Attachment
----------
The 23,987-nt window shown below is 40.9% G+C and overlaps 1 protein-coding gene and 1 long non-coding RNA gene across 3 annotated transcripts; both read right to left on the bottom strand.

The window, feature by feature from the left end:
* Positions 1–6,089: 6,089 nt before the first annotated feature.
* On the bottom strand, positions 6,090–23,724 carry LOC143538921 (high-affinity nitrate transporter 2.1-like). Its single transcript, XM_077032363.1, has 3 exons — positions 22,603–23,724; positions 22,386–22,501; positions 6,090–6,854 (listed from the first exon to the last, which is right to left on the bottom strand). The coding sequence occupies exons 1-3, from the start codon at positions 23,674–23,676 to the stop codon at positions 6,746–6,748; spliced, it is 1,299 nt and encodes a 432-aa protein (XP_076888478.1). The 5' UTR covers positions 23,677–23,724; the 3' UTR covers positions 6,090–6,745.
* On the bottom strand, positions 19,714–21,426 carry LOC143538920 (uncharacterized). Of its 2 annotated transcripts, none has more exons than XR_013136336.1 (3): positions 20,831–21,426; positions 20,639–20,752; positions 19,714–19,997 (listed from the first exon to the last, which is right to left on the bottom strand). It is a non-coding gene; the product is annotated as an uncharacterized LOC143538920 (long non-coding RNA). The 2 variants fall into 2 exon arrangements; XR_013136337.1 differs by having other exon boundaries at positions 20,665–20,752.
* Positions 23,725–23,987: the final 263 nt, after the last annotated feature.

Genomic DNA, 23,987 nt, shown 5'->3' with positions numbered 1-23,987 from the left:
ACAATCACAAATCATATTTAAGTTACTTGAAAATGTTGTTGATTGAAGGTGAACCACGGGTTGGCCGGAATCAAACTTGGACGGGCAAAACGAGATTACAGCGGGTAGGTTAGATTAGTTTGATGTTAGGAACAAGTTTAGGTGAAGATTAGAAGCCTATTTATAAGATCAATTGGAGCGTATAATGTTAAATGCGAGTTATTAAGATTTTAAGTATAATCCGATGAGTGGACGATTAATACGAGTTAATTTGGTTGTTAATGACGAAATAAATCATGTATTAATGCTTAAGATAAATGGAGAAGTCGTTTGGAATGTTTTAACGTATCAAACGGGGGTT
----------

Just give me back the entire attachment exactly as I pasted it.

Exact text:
The 23,987-nt window shown below is 40.9% G+C and overlaps 1 protein-coding gene and 1 long non-coding RNA gene across 3 annotated transcripts; both read right to left on the bottom strand.

The window, feature by feature from the left end:
* Positions 1–6,089: 6,089 nt before the first annotated feature.
* On the bottom strand, positions 6,090–23,724 carry LOC143538921 (high-affinity nitrate transporter 2.1-like). Its single transcript, XM_077032363.1, has 3 exons — positions 22,603–23,724; positions 22,386–22,501; positions 6,090–6,854 (listed from the first exon to the last, which is right to left on the bottom strand). The coding sequence occupies exons 1-3, from the start codon at positions 23,674–23,676 to the stop codon at positions 6,746–6,748; spliced, it is 1,299 nt and encodes a 432-aa protein (XP_076888478.1). The 5' UTR covers positions 23,677–23,724; the 3' UTR covers positions 6,090–6,745.
* On the bottom strand, positions 19,714–21,426 carry LOC143538920 (uncharacterized). Of its 2 annotated transcripts, none has more exons than XR_013136336.1 (3): positions 20,831–21,426; positions 20,639–20,752; positions 19,714–19,997 (listed from the first exon to the last, which is right to left on the bottom strand). It is a non-coding gene; the product is annotated as an uncharacterized LOC143538920 (long non-coding RNA). The 2 variants fall into 2 exon arrangements; XR_013136337.1 differs by having other exon boundaries at positions 20,665–20,752.
* Positions 23,725–23,987: the final 263 nt, after the last annotated feature.

Genomic DNA, 23,987 nt, shown 5'->3' with positions numbered 1-23,987 from the left:
ACAATCACAAATCATATTTAAGTTACTTGAAAATGTTGTTGATTGAAGGTGAACCACGGGTTGGCCGGAATCAAACTTGGACGGGCAAAACGAGATTACAGCGGGTAGGTTAGATTAGTTTGATGTTAGGAACAAGTTTAGGTGAAGATTAGAAGCCTATTTATAAGATCAATTGGAGCGTATAATGTTAAATGCGAGTTATTAAGATTTTAAGTATAATCCGATGAGTGGACGATTAATACGAGTTAATTTGGTTGTTAATGACGAAATAAATCATGTATTAATGCTTAAGATAAATGGAGAAGTCGTTTGGAATGTTTTAACGTATCAAACGGGGGTT